By Henry Kronk February 21, 2018
After making up some ground last week in my Codeacademy course on website design, I’ve again fallen slightly behind. At this point, I’m somewhere between three and six days back. I’m still struggling to keep my divs in line, and I certainly do not feel comfortable with the formatting methods of the box model and flexbox. But I also haven’t gotten stuck or cried any tears of frustration. At this point, it’s less stabbing in the dark and more stabbing in the dusk.
An instructor described it like this:
On the course schedule, each day is allotted its own lesson, article, quiz, and/or project. When I began, I would generally do one to three days at a time, and come back a few days later. With my current schedule, however, I’m only able to continue to study on given days (usually weekends or Friday afternoons). As a result, I’ve started doing entire weeks at a time in periods that can last 8+ hours.
This is a phenomenon known in the world of online education as binge learning. Binging educational content and coursework, like TV shows on Netflix, involves consuming module after module without diverting one’s attention for any given period of time.
A lot of research and conventional wisdom states that this is probably not a good idea. Many educators believe that effective study habits include only focusing on a given subject for, say, an hour or two at a time. After that, take a break, move to a different subject, go for a walk, cook a meal and then resume.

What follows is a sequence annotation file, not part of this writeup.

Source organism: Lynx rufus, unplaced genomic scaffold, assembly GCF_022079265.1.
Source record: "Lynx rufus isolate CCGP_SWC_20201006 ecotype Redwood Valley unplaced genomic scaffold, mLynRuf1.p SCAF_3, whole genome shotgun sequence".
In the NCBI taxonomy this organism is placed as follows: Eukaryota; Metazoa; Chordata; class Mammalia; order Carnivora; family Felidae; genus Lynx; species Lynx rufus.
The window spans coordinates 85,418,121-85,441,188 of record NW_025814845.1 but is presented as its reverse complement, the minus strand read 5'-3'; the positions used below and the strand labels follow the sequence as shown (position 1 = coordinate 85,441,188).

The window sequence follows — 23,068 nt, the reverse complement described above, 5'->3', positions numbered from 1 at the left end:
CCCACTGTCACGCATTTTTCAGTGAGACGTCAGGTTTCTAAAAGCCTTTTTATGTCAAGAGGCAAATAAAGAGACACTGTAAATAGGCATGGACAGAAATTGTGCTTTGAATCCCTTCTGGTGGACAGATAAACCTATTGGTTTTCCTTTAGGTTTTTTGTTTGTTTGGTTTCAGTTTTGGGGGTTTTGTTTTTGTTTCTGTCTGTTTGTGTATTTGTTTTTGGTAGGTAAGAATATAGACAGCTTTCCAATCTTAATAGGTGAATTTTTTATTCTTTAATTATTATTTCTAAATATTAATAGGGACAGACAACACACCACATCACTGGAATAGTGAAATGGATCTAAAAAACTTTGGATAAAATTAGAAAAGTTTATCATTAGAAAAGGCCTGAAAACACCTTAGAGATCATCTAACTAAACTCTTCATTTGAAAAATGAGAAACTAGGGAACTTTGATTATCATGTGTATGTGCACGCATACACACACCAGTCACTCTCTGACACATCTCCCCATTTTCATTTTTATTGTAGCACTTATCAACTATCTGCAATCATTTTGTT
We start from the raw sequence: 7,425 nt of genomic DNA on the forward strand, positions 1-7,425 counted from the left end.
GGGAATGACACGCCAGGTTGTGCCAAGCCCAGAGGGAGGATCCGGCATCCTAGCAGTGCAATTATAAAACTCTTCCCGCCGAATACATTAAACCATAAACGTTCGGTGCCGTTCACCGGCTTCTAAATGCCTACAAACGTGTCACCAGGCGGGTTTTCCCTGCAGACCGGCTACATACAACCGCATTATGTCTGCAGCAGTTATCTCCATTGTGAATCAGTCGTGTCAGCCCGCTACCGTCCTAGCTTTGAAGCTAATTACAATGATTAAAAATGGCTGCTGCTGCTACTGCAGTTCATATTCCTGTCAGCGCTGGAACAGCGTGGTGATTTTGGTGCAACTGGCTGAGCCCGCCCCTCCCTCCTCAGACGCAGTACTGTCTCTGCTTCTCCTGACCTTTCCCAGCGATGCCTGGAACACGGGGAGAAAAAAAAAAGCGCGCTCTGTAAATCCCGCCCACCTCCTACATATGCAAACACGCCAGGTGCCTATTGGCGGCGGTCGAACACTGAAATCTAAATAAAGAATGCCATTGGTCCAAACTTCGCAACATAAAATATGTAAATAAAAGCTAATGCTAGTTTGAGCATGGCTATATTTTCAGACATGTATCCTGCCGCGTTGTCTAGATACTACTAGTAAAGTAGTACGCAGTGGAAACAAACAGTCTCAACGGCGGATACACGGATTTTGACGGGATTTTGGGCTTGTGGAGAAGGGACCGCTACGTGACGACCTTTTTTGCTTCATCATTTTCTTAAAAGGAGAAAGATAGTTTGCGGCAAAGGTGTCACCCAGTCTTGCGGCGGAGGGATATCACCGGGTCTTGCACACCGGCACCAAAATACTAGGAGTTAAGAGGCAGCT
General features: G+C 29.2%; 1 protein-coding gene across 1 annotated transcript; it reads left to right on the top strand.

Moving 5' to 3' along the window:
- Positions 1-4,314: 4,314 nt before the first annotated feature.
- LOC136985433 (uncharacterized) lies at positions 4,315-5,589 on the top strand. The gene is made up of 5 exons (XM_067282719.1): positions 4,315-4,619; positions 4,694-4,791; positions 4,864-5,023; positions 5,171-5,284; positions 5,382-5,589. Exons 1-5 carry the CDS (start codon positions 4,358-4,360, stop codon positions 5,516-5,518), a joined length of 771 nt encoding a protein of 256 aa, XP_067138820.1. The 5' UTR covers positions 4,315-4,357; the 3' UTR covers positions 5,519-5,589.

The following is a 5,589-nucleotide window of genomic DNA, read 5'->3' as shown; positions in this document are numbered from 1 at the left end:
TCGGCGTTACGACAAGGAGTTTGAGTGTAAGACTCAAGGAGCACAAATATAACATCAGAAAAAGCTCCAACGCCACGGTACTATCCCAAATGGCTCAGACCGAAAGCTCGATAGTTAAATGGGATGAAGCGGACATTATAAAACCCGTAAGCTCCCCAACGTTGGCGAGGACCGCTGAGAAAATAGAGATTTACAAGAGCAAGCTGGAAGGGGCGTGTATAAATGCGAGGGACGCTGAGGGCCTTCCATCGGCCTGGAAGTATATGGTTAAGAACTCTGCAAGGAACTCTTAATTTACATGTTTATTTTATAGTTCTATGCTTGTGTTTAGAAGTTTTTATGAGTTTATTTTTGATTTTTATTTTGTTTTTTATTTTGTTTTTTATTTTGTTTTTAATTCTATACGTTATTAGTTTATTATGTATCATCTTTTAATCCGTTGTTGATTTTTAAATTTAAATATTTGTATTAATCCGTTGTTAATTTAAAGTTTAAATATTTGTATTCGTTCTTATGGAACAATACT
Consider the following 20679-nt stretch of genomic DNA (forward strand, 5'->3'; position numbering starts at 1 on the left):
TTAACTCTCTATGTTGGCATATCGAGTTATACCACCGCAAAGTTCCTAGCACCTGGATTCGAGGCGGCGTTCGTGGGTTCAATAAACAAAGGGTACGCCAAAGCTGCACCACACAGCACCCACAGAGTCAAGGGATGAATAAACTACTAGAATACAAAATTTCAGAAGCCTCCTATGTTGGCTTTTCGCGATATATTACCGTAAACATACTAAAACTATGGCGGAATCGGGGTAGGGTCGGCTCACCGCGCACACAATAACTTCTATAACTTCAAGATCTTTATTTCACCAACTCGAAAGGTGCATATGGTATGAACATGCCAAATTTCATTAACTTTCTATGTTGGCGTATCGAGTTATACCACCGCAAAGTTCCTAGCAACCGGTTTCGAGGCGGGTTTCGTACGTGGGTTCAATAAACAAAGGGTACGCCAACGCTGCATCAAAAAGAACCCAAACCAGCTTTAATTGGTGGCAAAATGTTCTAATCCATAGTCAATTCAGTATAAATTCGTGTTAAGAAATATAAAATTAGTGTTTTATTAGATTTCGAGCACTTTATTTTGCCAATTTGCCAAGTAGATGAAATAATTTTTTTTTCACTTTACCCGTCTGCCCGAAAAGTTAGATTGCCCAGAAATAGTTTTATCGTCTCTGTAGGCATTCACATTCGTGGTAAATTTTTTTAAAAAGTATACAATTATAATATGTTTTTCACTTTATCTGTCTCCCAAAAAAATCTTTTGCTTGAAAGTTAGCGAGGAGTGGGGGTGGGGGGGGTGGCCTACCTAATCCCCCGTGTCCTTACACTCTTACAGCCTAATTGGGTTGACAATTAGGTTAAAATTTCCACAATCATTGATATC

But last fall, a study came to a different conclusion. Professors at the Wharton School of Business Eric Bradlow and Wesley Hutchinson, along with doctoral candidate Tong Lu, produced evidence that students who binged parts of their courses actually did better than their peers.
For the study, the researchers looked at a marketing class offered by Coursera. They analyzed the study habits of its learners, how long they took to complete the course, and then compared their grades.
One big distinction with their findings was discerning between types of binge learning and binging in general. The authors distinguish between temporal binging—consuming content repeatedly over an extended period of time—and content binge learning. The latter refers to the habit of focusing entirely on one thing until it is done before moving on to the next task at hand.
While the authors found that learners who binged more performed better, content binging was found to have positive secondary effects. The more a learner content binged, the more likely they were to complete and excel in other classes.
True, the study imagines more of a full-time student enrolled in several courses as its subject. But it does seem that I’m currently performing both types of binge learning.
I can’t say that this is my typical go-to strategy. I personally like to break things up. But that also takes more time, and when push comes to shove, I’m willing to string up a bulging feedbag of education and get to work.
A few aspects of my course really facilitates this. For one, all of the course material has been released in advance. We can get as far forward or behind as we wish.
Second, each unit is comprised of various different aspects. There are several simple readings and quizzes. But from there, we are brought through the material again, but asked to implement it ourselves in text editor that sits on the page to the right of the instruction. Next, we are often asked to do more project-ish work with less instruction. Finally, in each unit we are given a project to care of with very little to no instruction at all. There are also some complementary videos every now and then.
In other words, even though spending many hours learning one subject in one course, I’m actually doing a lot of different things. And I consider that a really great aspect of this program.